And when it happens to someone else, who are we to worry? We have no control where they go. We can only memento mori: remember death.  Our own death, not theirs. We can only memento vitae, remember life. Remember their life. Let their life inspire us, either with what to do, or what not to do. But there is no use worrying about what will happen to them: what will happen, will happen and our fear and worry for them has no use.

So memento mori: remember your death, my dear ones. Remember that you will die. Everyone will die. Remember that you are mortal, and there is not a thing you can do about it.

This is a small recollection on death following the shooting on NAU campus. My small thought comes from looking at everyone around me and seeing their reaction to the shooting and reflecting on it.

On Contextualization

Contextualization is a wonderful rhetorical tool, but it can be overused, and/or used improperly. When used properly, the audience responds by understanding the text better and relating to the author in a more poetic and physical sense. When I say that “the room got louder, like a library just after a class gets out,” many people can relate to the increase of population in a school library after the release of a class; however, the opposite is as well true. If one has never attended a school, or never been in a library, this experience is totally foreign to them, and they cannot connect with the image that I am trying to portray. The same is true for contextualization as a whole. One must alter the contextualization not only for what the author knows, but also for the rhetorical audience that the author is trying to reach.

If I were to write the sentence about the library in a journal to online gamers, the imagery might be lost. But, if I were writing it in a journal for college librarians, it is entirely appropriate as it is a daily experience that they can relate to. It is all about who one’s audience is and what they can relate to. Contextualization is not something that a person can just arbitrarily throw into a text thinking, “oh, someone will get it,” but rather, it is something that must be tailored to each audience according to their needs.

This comes from my reflection on Nic Sheff’s book TWEAK. It is a summary of the thesis and argument that I made about his book, but also extends further to all memoir, and all writing in general.

On My Research Method

The research question that will by guiding my data collection and analysis is: What topics are Army Wife 101 interested in?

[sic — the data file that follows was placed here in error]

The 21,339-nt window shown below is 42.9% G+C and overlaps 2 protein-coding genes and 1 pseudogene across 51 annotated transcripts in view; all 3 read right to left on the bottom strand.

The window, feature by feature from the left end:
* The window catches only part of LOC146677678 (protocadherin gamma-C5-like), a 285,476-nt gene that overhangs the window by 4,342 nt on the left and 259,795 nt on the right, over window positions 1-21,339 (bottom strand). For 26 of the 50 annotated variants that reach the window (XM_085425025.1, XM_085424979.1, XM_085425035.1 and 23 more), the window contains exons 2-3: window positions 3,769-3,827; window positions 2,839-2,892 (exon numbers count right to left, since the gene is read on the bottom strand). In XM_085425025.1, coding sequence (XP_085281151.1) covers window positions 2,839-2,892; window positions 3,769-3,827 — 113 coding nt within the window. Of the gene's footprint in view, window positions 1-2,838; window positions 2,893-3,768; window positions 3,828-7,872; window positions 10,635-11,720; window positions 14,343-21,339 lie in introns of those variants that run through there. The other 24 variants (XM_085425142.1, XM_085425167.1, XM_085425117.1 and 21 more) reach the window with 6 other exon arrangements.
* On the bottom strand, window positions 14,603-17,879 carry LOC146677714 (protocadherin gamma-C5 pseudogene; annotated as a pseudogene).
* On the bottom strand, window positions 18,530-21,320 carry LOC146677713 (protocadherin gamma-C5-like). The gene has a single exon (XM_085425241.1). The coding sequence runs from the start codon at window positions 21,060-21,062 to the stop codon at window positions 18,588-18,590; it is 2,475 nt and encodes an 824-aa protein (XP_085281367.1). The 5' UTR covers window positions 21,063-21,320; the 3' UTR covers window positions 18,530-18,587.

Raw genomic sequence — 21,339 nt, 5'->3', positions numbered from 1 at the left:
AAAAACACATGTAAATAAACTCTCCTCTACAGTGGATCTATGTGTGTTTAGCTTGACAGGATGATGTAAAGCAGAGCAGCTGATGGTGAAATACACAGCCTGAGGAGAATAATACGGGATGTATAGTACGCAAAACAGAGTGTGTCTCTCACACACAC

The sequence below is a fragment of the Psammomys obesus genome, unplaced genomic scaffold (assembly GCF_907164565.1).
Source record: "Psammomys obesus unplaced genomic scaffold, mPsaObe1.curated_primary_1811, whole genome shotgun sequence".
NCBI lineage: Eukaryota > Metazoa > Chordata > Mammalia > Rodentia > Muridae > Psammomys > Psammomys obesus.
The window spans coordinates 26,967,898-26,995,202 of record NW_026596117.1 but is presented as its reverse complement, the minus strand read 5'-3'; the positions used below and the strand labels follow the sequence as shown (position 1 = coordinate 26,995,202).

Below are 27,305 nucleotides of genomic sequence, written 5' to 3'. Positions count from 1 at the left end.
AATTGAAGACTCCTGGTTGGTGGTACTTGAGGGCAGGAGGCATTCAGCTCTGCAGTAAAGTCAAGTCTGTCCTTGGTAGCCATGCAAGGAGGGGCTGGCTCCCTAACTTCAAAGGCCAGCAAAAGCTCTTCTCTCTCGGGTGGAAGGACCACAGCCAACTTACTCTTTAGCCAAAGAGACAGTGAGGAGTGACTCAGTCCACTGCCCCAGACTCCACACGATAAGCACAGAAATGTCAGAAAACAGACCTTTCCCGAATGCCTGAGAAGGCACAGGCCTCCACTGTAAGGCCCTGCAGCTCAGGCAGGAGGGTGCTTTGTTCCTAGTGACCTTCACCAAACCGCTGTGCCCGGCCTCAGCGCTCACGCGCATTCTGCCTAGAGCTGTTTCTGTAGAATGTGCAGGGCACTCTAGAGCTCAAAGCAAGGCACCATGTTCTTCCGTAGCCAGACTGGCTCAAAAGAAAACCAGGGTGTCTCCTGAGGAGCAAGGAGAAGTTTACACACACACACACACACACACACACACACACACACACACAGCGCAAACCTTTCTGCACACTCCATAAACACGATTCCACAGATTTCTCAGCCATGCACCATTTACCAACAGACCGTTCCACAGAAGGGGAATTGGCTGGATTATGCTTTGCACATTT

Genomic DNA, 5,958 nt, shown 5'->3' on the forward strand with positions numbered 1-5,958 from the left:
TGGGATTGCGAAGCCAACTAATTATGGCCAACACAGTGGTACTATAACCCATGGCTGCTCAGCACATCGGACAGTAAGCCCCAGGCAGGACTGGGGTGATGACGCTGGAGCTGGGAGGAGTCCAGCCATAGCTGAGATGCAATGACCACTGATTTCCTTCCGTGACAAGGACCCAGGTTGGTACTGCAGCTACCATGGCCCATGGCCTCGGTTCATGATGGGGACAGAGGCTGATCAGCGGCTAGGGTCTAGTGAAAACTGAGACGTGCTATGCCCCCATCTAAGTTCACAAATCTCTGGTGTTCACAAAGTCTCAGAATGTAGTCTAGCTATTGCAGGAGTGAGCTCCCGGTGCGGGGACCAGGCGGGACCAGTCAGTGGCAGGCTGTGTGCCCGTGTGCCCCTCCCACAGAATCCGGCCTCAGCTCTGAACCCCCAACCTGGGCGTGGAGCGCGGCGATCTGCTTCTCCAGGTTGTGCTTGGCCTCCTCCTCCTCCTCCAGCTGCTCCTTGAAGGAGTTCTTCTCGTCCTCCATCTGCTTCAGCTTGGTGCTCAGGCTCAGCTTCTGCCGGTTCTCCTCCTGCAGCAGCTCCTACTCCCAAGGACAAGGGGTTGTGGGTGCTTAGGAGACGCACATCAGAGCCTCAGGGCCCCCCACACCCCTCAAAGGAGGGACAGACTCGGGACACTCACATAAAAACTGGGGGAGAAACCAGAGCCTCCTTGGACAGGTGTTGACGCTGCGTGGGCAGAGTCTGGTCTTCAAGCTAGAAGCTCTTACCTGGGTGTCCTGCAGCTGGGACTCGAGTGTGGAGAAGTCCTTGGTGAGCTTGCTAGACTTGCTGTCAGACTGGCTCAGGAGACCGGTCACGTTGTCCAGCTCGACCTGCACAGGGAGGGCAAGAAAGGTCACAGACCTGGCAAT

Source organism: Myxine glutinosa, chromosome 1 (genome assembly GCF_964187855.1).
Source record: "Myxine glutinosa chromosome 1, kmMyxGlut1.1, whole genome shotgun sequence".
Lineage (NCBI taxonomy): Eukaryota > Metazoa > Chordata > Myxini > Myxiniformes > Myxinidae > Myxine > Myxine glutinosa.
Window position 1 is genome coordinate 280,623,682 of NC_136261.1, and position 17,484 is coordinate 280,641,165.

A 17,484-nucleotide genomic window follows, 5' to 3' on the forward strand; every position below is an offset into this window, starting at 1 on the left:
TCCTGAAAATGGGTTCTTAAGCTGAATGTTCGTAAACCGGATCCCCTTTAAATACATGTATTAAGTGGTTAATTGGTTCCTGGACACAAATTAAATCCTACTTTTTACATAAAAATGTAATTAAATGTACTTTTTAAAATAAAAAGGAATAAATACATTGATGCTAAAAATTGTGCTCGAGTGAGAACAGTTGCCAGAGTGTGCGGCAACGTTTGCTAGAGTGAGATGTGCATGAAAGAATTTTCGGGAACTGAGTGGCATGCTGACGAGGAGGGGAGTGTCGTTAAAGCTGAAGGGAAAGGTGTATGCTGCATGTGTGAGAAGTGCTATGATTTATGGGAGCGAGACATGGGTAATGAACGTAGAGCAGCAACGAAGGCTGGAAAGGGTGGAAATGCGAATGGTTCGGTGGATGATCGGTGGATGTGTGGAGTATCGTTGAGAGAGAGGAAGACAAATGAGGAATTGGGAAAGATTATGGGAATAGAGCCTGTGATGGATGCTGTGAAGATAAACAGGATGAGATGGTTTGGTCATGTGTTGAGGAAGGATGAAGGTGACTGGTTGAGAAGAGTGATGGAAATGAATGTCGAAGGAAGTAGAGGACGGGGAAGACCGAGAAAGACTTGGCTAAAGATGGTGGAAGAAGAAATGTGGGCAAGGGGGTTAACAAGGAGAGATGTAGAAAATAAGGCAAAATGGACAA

From this question, I will be gathering data from the blog post titles, looking through posts in each category for more information regarding each topic, and the general content on the blog posts as well as the time/date stamp on each post.

I will be collecting this data by looking through posts from the last 6 months. I will collect and visualize the frequency of posts in each “Menu Category.” Collect and visualize if there is a seasonal peak in posts (of a certain kind, or in general). Collect and visualize if there are trends of posts surrounding particular “news” events (larger events such as elections, deployments of different units, etc.). All of this data, I will collect by looking through the posts, then mapping keywords/topics onto an Excel spreadsheet.

Data Day 5 Part 2

Level 4 (and Bonus)-

1- WordFrequency

2- Vampire Venn Diagram

3- IndianNovel

Level 5-

Choices on Visualization 1-

  • Choosing a word frequency visualization influences the viewers to simply know facts about certain words used in the article. On the other hand, it also helps the viewers to make meaning by helping them to focus on key words that showed what the article was about.
  • The choices made in this visualization determine an audience that knows what the article is about. Without prior knowledge of the article itself, the audience would not be able to make meaning out of the data represented.
  • The choice of specific words and making the bubble around them smaller or larger reflects  the number of times they were used in the article. It helps the reader to understand what is important in the article and focus on it in their reading.
  • This visualization helps the viewer to see how many times particular words were used in a kind of word bubble technique, without actually being a word bubble technique. It gives a picture to show the key words in the article to help guide their reading.
  • The persuasive effect of this visual is the opposite of what the writers of the article were trying to get at. While they attempted to show how outraged parents are by telling about how they are protesting, their more frequent use of other key words helps the reader to sympathize more with the children (used 4 times) than the parents (used 2 times).
  • The underlying assumptions that influenced my interpretation was that the more frequently used words would be the more important factors in the article. This “interfered” with interpreting the data the way that perhaps the writer would have wanted.